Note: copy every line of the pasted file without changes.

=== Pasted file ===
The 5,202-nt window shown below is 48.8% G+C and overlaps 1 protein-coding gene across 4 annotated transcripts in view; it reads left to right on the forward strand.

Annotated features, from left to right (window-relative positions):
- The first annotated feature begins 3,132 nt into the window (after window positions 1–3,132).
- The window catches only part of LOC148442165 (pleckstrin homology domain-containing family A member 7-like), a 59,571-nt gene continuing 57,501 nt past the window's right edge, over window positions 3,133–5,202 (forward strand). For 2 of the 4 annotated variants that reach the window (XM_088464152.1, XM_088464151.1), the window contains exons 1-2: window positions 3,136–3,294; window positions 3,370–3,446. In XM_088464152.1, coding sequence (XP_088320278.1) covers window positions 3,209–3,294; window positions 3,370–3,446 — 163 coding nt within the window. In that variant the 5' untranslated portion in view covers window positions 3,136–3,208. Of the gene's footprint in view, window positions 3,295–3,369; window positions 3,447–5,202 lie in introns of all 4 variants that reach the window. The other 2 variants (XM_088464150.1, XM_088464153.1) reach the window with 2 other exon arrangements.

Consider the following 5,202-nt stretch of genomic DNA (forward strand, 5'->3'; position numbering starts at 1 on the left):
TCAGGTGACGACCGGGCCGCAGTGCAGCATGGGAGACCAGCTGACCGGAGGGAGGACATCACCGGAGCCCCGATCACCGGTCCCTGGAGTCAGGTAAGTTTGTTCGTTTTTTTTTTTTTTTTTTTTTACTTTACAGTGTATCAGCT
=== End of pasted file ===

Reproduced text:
The 5,202-nt window shown below is 48.8% G+C and overlaps 1 protein-coding gene across 4 annotated transcripts in view; it reads left to right on the forward strand.

Annotated features, from left to right (window-relative positions):
- The first annotated feature begins 3,132 nt into the window (after window positions 1–3,132).
- The window catches only part of LOC148442165 (pleckstrin homology domain-containing family A member 7-like), a 59,571-nt gene continuing 57,501 nt past the window's right edge, over window positions 3,133–5,202 (forward strand). For 2 of the 4 annotated variants that reach the window (XM_088464152.1, XM_088464151.1), the window contains exons 1-2: window positions 3,136–3,294; window positions 3,370–3,446. In XM_088464152.1, coding sequence (XP_088320278.1) covers window positions 3,209–3,294; window positions 3,370–3,446 — 163 coding nt within the window. In that variant the 5' untranslated portion in view covers window positions 3,136–3,208. Of the gene's footprint in view, window positions 3,295–3,369; window positions 3,447–5,202 lie in introns of all 4 variants that reach the window. The other 2 variants (XM_088464150.1, XM_088464153.1) reach the window with 2 other exon arrangements.

Consider the following 5,202-nt stretch of genomic DNA (forward strand, 5'->3'; position numbering starts at 1 on the left):
TCAGGTGACGACCGGGCCGCAGTGCAGCATGGGAGACCAGCTGACCGGAGGGAGGACATCACCGGAGCCCCGATCACCGGTCCCTGGAGTCAGGTAAGTTTGTTCGTTTTTTTTTTTTTTTTTTTTTACTTTACAGTGTATCAGCT